How to Save the West (Book Review)

Written by Michelle Watson

March 25, 2024

You’ll love it if
you’re concerned about the world coming untethered from everything solid and true

This book review contains affiliate links. Here’s my disclosure policy.

How to Save the West: Ancient Wisdom for 5 Modern Crises

By Spencer Klavan

Information
Inspiration
Writing Craft
Moral Value

Is Western civilization coming to an end?

And, if so, can we save it? Classicist Spenser Klavan, host of the Young Heretics podcast and co-writer of The New Jerusalem Substack, says that the West is facing five major crises. But, it has faced them before. So, let’s look to the wisdom of the past and see what we can learn from that.

Here are the five crises:
1. The crisis of reality. In a world of AI and VR, what is real life?
2. The crisis of the body. Is it okay to manipulate or deny our fleshly shells?
3. The crisis of meaning. Why look for anything deeper than the here and now?
4. The crisis of religion. If we refuse to worship God, what do we worship instead?
5. The crisis of regimes. Is democracy done?

He draws heavily on Plato, Aristotle, the Bible, and other thinkers of the past to help bring sanity to these five areas that seem to be devolving into chaos—or so riddled by controversy and conflicting viewpoints that stability and harmony seem impossible.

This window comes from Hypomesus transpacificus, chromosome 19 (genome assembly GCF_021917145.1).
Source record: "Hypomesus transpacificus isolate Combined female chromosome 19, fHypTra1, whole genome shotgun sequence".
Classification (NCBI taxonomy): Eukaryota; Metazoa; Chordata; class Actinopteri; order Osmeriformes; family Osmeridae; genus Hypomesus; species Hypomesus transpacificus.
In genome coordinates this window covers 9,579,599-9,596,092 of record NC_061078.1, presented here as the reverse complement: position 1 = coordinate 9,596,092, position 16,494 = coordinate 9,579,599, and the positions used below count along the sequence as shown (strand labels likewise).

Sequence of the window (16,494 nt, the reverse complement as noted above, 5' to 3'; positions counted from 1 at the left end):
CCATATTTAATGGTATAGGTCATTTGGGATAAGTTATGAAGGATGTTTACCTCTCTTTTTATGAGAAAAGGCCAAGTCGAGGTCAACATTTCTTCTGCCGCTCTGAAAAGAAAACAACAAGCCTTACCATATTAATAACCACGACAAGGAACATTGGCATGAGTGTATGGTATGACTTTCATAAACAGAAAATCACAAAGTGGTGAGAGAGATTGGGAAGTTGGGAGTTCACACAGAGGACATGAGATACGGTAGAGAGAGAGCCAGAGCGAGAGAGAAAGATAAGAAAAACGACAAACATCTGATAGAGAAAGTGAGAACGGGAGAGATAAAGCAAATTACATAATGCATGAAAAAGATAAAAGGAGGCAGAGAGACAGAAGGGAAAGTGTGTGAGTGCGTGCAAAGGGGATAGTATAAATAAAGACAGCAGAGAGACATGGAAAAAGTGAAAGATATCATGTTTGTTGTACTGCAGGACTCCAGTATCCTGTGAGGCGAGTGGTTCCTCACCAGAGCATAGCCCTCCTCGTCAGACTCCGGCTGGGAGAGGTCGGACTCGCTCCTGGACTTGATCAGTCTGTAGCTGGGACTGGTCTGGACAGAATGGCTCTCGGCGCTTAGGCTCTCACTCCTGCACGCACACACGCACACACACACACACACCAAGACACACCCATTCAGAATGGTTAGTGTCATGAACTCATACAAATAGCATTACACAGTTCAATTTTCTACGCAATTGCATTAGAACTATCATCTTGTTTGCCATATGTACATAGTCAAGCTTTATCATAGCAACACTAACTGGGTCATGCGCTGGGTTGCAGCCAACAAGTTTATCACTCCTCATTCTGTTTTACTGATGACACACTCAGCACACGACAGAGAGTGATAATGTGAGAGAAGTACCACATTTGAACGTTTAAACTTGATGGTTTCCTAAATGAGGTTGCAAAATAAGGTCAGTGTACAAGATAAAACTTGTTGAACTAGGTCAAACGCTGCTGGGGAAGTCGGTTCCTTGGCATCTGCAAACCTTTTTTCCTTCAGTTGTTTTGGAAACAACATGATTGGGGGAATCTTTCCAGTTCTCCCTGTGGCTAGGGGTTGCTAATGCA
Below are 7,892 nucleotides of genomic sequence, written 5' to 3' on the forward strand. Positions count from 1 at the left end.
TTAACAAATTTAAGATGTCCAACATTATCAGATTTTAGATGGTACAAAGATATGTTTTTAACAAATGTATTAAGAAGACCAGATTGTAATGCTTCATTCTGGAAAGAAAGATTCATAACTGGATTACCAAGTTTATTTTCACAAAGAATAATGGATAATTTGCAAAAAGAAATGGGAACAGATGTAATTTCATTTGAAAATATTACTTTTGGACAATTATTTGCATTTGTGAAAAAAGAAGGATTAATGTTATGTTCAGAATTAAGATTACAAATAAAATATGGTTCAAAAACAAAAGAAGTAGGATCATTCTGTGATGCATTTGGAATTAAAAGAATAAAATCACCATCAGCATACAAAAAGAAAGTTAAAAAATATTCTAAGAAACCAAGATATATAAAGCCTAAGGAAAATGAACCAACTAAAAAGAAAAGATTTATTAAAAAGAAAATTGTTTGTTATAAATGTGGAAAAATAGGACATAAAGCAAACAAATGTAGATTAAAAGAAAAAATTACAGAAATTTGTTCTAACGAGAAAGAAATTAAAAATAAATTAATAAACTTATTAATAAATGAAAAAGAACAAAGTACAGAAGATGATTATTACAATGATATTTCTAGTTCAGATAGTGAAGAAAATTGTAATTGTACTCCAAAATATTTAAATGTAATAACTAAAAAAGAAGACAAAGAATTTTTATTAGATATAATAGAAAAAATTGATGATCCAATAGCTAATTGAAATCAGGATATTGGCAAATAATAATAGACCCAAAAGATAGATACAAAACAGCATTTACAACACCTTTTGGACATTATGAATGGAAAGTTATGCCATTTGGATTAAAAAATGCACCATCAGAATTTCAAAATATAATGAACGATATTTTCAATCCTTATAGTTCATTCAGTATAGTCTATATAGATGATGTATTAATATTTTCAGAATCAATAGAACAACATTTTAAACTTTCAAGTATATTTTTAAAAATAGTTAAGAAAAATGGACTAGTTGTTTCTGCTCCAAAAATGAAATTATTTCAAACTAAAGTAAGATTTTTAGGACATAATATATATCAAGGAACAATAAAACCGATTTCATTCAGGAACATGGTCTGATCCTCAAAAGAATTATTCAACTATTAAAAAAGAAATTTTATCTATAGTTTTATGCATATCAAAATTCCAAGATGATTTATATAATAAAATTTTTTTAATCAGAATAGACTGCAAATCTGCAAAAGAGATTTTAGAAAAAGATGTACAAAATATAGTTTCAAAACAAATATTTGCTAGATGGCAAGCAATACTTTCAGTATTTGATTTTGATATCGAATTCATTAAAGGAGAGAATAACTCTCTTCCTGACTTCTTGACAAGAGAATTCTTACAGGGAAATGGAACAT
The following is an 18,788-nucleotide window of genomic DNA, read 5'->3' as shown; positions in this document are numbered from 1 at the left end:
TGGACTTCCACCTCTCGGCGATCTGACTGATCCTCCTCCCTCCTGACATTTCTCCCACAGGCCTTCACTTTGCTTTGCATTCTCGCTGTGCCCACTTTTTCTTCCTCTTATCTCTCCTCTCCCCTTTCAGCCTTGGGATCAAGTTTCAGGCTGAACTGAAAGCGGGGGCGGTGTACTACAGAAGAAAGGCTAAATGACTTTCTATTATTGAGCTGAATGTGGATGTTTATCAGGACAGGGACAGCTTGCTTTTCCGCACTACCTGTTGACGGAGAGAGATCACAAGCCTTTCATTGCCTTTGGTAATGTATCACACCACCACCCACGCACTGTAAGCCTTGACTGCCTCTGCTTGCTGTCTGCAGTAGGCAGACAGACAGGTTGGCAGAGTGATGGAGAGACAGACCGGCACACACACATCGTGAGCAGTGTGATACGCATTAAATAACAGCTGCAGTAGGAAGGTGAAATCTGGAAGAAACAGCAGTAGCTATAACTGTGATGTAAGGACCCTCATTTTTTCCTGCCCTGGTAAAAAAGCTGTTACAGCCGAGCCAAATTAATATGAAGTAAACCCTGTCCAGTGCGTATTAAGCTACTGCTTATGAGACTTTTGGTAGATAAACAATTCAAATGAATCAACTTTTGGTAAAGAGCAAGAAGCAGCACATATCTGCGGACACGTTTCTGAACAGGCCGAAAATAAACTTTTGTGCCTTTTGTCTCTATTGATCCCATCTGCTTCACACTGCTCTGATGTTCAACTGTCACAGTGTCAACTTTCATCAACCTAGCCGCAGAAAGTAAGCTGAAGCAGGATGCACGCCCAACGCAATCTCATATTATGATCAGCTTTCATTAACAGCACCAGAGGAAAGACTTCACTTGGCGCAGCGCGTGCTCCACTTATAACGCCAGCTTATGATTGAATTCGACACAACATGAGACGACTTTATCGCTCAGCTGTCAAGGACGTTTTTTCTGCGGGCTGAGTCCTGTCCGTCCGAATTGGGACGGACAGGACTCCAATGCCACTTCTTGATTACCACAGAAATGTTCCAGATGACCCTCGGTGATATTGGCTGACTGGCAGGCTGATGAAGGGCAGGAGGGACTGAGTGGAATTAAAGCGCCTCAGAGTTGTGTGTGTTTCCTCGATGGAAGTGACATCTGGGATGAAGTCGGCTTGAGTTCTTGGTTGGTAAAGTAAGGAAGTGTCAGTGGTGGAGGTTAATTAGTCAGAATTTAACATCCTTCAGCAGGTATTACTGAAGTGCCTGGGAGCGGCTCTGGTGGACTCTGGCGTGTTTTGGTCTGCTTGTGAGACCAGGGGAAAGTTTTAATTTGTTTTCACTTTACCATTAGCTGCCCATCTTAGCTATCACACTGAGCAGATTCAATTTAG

I’m not one to over-listen to the news or political talking heads. Nor do I have an active Twitter/X account to provide a nonstop stream of news to my phone. I’m not an expert in politics and culture, and it’s been many moons since I’ve read the ancient and classical philosophers (let alone modern ones). Having divulged that grain of salt, Klavan makes a lot of sense to me. This is no surprise given that the author’s worldview overlaps heavily with mine.

So, even though I’m probably biased beyond measure, I found this book incredibly readable and edifying. It’s edifying because Klavan’s moral soil is rich. Even though he doesn’t lean into scripture (he explains why) it’s clear that his arguments align.

The book is organized logically according to the five crises. Klavan explains each one and then offers wisdom from the past to help point us toward truth.

It’s readable because the language is beautiful and clear. Klavan takes dense material and makes it understandable (but not exactly easy).

I highly recommend listening to the audiobook. Klavan’s got a rad bass going on.

5

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